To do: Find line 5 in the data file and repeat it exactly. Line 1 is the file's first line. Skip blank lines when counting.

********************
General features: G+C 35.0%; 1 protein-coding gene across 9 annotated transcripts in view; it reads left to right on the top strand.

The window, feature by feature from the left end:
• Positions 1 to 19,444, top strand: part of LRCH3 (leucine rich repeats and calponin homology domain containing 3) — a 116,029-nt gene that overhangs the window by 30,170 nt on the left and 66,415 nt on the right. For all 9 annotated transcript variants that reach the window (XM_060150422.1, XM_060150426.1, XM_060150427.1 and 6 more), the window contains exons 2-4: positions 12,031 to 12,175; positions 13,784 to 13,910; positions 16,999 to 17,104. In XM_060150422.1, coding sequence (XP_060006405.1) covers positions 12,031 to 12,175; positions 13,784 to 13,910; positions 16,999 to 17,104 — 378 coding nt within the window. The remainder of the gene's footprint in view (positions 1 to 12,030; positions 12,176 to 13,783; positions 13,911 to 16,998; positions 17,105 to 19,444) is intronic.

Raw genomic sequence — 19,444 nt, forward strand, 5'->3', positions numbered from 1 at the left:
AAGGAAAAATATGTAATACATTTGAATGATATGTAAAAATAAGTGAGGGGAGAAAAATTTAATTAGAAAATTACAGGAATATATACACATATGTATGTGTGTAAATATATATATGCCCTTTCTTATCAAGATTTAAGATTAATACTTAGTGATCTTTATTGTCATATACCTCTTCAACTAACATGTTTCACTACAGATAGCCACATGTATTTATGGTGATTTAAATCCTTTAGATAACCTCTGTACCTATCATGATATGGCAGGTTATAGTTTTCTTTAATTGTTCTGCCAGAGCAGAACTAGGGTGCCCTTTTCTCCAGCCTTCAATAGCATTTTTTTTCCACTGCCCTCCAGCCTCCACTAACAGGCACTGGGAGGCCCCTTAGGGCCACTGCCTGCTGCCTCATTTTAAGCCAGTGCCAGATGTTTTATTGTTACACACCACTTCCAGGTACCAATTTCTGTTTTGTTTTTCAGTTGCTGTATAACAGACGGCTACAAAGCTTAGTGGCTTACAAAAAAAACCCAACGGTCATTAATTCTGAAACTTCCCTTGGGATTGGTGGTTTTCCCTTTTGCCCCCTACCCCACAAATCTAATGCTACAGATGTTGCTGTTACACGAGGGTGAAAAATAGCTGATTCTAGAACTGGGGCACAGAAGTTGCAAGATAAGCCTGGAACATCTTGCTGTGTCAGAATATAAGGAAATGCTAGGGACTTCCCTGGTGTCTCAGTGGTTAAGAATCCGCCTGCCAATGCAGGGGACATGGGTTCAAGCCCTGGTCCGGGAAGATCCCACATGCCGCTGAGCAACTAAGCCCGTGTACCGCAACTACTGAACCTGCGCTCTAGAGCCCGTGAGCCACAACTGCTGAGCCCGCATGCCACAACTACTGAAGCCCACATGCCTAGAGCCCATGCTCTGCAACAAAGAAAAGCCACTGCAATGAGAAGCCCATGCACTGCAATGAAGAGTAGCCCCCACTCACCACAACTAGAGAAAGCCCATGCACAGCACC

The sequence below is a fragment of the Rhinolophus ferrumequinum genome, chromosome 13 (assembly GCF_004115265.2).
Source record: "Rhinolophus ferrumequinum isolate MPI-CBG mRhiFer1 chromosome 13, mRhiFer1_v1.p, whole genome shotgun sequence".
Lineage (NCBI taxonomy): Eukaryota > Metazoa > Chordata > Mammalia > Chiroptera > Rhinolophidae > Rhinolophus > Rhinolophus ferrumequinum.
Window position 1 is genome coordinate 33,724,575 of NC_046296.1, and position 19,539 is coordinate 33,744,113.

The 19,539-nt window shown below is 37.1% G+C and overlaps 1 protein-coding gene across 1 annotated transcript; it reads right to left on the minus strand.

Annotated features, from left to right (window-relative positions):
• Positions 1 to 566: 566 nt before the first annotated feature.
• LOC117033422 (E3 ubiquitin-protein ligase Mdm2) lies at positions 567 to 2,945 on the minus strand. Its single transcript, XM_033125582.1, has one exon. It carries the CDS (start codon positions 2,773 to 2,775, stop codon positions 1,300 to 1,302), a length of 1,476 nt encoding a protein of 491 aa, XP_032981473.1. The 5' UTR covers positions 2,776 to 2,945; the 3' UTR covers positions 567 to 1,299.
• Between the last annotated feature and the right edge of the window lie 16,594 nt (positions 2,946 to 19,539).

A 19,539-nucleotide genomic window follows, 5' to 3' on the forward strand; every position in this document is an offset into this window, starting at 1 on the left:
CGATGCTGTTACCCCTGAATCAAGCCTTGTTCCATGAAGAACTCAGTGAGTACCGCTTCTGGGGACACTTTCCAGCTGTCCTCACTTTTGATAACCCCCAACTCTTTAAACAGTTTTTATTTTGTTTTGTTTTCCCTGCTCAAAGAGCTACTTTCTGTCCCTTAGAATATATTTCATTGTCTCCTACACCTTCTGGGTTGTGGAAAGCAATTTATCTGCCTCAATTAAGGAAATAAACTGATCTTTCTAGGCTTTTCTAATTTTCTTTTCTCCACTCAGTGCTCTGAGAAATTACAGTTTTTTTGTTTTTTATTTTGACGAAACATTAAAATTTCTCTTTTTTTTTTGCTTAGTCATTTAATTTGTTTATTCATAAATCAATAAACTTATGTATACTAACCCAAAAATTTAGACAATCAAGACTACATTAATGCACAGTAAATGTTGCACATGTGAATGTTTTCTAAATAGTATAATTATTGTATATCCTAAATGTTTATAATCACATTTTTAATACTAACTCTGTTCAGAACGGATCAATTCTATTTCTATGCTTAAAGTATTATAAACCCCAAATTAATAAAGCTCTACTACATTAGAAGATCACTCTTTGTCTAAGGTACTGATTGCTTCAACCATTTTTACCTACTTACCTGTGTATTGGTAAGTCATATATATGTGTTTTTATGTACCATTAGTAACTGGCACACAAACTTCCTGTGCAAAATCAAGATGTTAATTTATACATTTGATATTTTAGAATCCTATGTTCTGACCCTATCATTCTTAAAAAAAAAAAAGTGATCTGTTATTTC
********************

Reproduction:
AAGGAAAAATATGTAATACATTTGAATGATATGTAAAAATAAGTGAGGGGAGAAAAATTTAATTAGAAAATTACAGGAATATATACACATATGTATGTGTGTAAATATATATATGCCCTTTCTTATCAAGATTTAAGATTAATACTTAGTGATCTTTATTGTCATATACCTCTTCAACTAACATGTTTCACTACAGATAGCCACATGTATTTATGGTGATTTAAATCCTTTAGATAACCTCTGTACCTATCATGATATGGCAGGTTATAGTTTTCTTTAATTGTTCTGCCAGAGCAGAACTAGGGTGCCCTTTTCTCCAGCCTTCAATAGCATTTTTTTTCCACTGCCCTCCAGCCTCCACTAACAGGCACTGGGAGGCCCCTTAGGGCCACTGCCTGCTGCCTCATTTTAAGCCAGTGCCAGATGTTTTATTGTTACACACCACTTCCAGGTACCAATTTCTGTTTTGTTTTTCAGTTGCTGTATAACAGACGGCTACAAAGCTTAGTGGCTTACAAAAAAAACCCAACGGTCATTAATTCTGAAACTTCCCTTGGGATTGGTGGTTTTCCCTTTTGCCCCCTACCCCACAAATCTAATGCTACAGATGTTGCTGTTACACGAGGGTGAAAAATAGCTGATTCTAGAACTGGGGCACAGAAGTTGCAAGATAAGCCTGGAACATCTTGCTGTGTCAGAATATAAGGAAATGCTAGGGACTTCCCTGGTGTCTCAGTGGTTAAGAATCCGCCTGCCAATGCAGGGGACATGGGTTCAAGCCCTGGTCCGGGAAGATCCCACATGCCGCTGAGCAACTAAGCCCGTGTACCGCAACTACTGAACCTGCGCTCTAGAGCCCGTGAGCCACAACTGCTGAGCCCGCATGCCACAACTACTGAAGCCCACATGCCTAGAGCCCATGCTCTGCAACAAAGAAAAGCCACTGCAATGAGAAGCCCATGCACTGCAATGAAGAGTAGCCCCCACTCACCACAACTAGAGAAAGCCCATGCACAGCACC